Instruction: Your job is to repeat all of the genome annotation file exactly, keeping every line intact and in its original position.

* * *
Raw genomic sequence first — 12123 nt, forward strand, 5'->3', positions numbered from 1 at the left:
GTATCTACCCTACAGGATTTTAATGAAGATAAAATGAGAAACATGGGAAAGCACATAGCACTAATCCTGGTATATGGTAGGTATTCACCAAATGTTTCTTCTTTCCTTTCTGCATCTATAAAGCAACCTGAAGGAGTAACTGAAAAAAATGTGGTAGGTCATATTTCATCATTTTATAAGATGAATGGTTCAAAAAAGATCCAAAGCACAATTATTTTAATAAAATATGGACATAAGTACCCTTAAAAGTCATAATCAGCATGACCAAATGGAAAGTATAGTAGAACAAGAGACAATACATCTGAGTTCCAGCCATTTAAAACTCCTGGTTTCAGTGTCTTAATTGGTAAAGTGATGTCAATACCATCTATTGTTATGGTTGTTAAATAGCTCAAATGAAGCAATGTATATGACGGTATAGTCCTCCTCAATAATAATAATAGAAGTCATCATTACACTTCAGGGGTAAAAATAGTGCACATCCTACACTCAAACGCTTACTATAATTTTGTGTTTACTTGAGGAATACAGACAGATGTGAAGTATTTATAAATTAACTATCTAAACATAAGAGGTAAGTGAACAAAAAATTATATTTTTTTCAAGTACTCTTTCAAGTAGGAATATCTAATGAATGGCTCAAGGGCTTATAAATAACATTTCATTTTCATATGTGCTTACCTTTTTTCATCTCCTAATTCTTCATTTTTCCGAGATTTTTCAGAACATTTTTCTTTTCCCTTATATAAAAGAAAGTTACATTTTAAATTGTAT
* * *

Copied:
Raw genomic sequence first — 12123 nt, forward strand, 5'->3', positions numbered from 1 at the left:
GTATCTACCCTACAGGATTTTAATGAAGATAAAATGAGAAACATGGGAAAGCACATAGCACTAATCCTGGTATATGGTAGGTATTCACCAAATGTTTCTTCTTTCCTTTCTGCATCTATAAAGCAACCTGAAGGAGTAACTGAAAAAAATGTGGTAGGTCATATTTCATCATTTTATAAGATGAATGGTTCAAAAAAGATCCAAAGCACAATTATTTTAATAAAATATGGACATAAGTACCCTTAAAAGTCATAATCAGCATGACCAAATGGAAAGTATAGTAGAACAAGAGACAATACATCTGAGTTCCAGCCATTTAAAACTCCTGGTTTCAGTGTCTTAATTGGTAAAGTGATGTCAATACCATCTATTGTTATGGTTGTTAAATAGCTCAAATGAAGCAATGTATATGACGGTATAGTCCTCCTCAATAATAATAATAGAAGTCATCATTACACTTCAGGGGTAAAAATAGTGCACATCCTACACTCAAACGCTTACTATAATTTTGTGTTTACTTGAGGAATACAGACAGATGTGAAGTATTTATAAATTAACTATCTAAACATAAGAGGTAAGTGAACAAAAAATTATATTTTTTTCAAGTACTCTTTCAAGTAGGAATATCTAATGAATGGCTCAAGGGCTTATAAATAACATTTCATTTTCATATGTGCTTACCTTTTTTCATCTCCTAATTCTTCATTTTTCCGAGATTTTTCAGAACATTTTTCTTTTCCCTTATATAAAAGAAAGTTACATTTTAAATTGTAT